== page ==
Presidential Innovation Fellows cost $205 per hour. Are they worth it?
- By Zach Noble
- Dec 03, 2015
It's a bold tech program pushed by the president himself, and it has successfully cycled some 100 early- to mid-career tech innovators into government. A few have stayed on, taking leadership roles throughout government, and the program was recently made permanent by executive order.
But are agencies paying too much for the help they're getting?
The Presidential Innovation Fellows program, managed by the General Services Administration, bills the agencies to which it sends fellows (known around D.C. as "PIFs"). The rate has changed periodically, and on Oct. 1 increased to $205 per hour. PIFs themselves pocket a healthy GS-15 step 1 salary, which is just over $100,000 annually -- or roughly $50 per hour -- before locality-pay increases for the Washington area are factored in. Add in health insurance (PIFs are eligible for federal employee health benefits) and you're still looking at more than half of the hourly rate going to program overhead, not the PIFs.The disconnect between what PIFs are making and what the program is charging has sparked concerns -- and possibly an official investigation.
In some respects, it seems the PIF billing structure is a worst-of-both-worlds situation: The overall rate is so high that it's comparable to hiring an outside consultant, while the amount paid to the PIFs themselves is nowhere near enough to compete with Silicon Valley salaries. It's "ridiculous," said Montana Williams, a former fed who is now ISACA's cybersecurity workforce guru, upon hearing the breakdown. "Wherever that money is going, it's being wasted."
For agencies contemplating taking on a PIF, "GSA's cost structure is a deterrent," said Ian Kalin, chief data officer at the Commerce Department and a former PIF himself. But on the recruitment side, he noted, "nobody does [the PIF program] for the money,"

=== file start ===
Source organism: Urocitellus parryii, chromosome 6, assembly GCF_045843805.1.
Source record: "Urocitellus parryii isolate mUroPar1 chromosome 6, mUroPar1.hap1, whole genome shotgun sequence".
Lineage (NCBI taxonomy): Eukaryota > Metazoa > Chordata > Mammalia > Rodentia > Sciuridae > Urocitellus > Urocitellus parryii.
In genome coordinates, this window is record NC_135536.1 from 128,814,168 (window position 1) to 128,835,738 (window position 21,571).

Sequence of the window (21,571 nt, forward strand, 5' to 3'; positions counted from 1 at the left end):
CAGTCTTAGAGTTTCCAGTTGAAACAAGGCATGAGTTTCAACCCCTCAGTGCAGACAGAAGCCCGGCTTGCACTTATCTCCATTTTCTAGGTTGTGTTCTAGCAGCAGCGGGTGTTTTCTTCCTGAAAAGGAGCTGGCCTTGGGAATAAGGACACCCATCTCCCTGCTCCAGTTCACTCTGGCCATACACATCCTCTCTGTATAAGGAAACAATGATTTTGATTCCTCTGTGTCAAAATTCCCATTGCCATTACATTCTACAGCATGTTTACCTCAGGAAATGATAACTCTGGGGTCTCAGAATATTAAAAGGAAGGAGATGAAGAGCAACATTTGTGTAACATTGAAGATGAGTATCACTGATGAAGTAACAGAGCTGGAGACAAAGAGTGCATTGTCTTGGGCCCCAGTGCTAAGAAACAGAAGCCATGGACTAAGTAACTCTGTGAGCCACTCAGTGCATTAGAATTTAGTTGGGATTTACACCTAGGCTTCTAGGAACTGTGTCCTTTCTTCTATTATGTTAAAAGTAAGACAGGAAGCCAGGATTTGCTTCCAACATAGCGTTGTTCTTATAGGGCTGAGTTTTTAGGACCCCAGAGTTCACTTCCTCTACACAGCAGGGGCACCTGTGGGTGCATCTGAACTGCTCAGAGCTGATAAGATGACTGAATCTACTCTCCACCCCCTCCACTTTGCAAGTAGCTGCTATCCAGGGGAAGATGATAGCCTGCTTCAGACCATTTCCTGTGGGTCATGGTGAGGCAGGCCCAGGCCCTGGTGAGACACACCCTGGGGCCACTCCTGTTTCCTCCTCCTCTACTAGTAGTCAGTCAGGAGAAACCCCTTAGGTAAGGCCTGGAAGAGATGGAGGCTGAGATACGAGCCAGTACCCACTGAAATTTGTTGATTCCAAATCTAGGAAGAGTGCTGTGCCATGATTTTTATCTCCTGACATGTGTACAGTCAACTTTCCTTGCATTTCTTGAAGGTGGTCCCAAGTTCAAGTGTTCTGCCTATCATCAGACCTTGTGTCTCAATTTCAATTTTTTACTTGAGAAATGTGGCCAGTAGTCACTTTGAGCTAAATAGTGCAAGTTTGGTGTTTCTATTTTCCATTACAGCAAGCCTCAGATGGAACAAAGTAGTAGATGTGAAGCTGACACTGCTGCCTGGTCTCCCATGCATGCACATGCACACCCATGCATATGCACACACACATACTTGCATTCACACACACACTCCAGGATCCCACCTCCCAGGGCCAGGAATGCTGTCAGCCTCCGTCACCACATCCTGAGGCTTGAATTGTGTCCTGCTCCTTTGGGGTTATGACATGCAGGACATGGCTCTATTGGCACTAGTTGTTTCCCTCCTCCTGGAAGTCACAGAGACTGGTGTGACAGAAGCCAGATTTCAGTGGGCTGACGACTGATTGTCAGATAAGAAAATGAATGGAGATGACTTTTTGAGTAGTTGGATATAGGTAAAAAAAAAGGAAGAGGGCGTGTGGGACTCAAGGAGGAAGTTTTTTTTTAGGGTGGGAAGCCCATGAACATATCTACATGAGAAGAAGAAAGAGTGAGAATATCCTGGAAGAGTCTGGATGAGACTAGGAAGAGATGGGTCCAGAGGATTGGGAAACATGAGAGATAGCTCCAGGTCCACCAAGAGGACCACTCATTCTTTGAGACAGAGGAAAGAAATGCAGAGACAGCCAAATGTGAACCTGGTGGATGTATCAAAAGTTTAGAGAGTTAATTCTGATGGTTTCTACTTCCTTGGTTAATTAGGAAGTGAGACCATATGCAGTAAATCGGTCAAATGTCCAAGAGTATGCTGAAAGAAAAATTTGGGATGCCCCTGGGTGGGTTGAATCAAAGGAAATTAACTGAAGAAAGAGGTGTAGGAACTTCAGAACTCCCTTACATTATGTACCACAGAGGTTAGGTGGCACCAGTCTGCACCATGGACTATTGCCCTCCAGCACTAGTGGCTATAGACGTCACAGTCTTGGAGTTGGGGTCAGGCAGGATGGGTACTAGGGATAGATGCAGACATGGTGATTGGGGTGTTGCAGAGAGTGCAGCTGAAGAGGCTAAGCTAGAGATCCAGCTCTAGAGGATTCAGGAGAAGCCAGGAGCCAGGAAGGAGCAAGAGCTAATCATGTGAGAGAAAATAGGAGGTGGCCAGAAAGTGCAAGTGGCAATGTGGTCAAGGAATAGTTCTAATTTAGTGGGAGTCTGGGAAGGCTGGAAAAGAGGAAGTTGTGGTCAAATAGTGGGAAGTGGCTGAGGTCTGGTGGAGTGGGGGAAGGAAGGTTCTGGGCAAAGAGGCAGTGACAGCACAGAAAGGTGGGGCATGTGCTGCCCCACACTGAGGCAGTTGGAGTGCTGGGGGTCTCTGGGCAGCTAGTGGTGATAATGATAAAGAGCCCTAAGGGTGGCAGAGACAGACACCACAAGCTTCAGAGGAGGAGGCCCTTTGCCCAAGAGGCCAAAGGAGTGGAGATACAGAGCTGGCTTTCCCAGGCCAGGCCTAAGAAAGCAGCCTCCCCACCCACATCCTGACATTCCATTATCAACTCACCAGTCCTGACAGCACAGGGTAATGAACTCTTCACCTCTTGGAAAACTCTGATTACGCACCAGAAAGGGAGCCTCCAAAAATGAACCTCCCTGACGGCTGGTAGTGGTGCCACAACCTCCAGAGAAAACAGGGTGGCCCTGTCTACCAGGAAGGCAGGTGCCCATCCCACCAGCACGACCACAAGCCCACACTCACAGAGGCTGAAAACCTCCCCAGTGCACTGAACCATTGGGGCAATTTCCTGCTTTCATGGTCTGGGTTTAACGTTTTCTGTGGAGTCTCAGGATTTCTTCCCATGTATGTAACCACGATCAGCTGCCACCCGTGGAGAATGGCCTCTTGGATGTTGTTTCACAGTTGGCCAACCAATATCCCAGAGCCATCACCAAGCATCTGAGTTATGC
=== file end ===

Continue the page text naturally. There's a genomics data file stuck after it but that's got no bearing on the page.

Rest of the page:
Among all the PIFs he's talked to, Kalin said, "everybody took a pay cut" when they came to work in Washington. And many PIFs not only forego higher private sector pay, but also maintain two expensive residences -- one in D.C., one in Silicon Valley or some other pricey tech hub -- while they participate in a year-long PIF assignment.
Kalin knows those costs well: He's living in San Francisco and renting an AirBnB for his D.C. workweeks.
The GSA press office noted that the program, like all of GSA's Acquisition Services Fund investments, must "fully recover" costs through interagency fees and be net-neutral to the taxpayer.
And to be sure, there's more to the PIF program than just paying PIFs their salaries.
While Kalin said that GSA's "bloated" cost structure needs analysis, he also noted that agencies can take a while to get their requests together. GSA winds up paying PIFs during periods when at agencies haven't gotten paperwork finished, so the $205 figure may help account for those unreimbursed hours. And the picture can be more complicated, he added, as some cost customization takes place. "It's probably not all overhead," said the American Association for the Advancement of Science's Cynthia Robinson of the difference between what the PIF program charges and what fellows actually make. She cited professional development programming and travel costs as things that can quickly drive up a fellowship program's costs, and vary widely from one fellowship assignment to the next.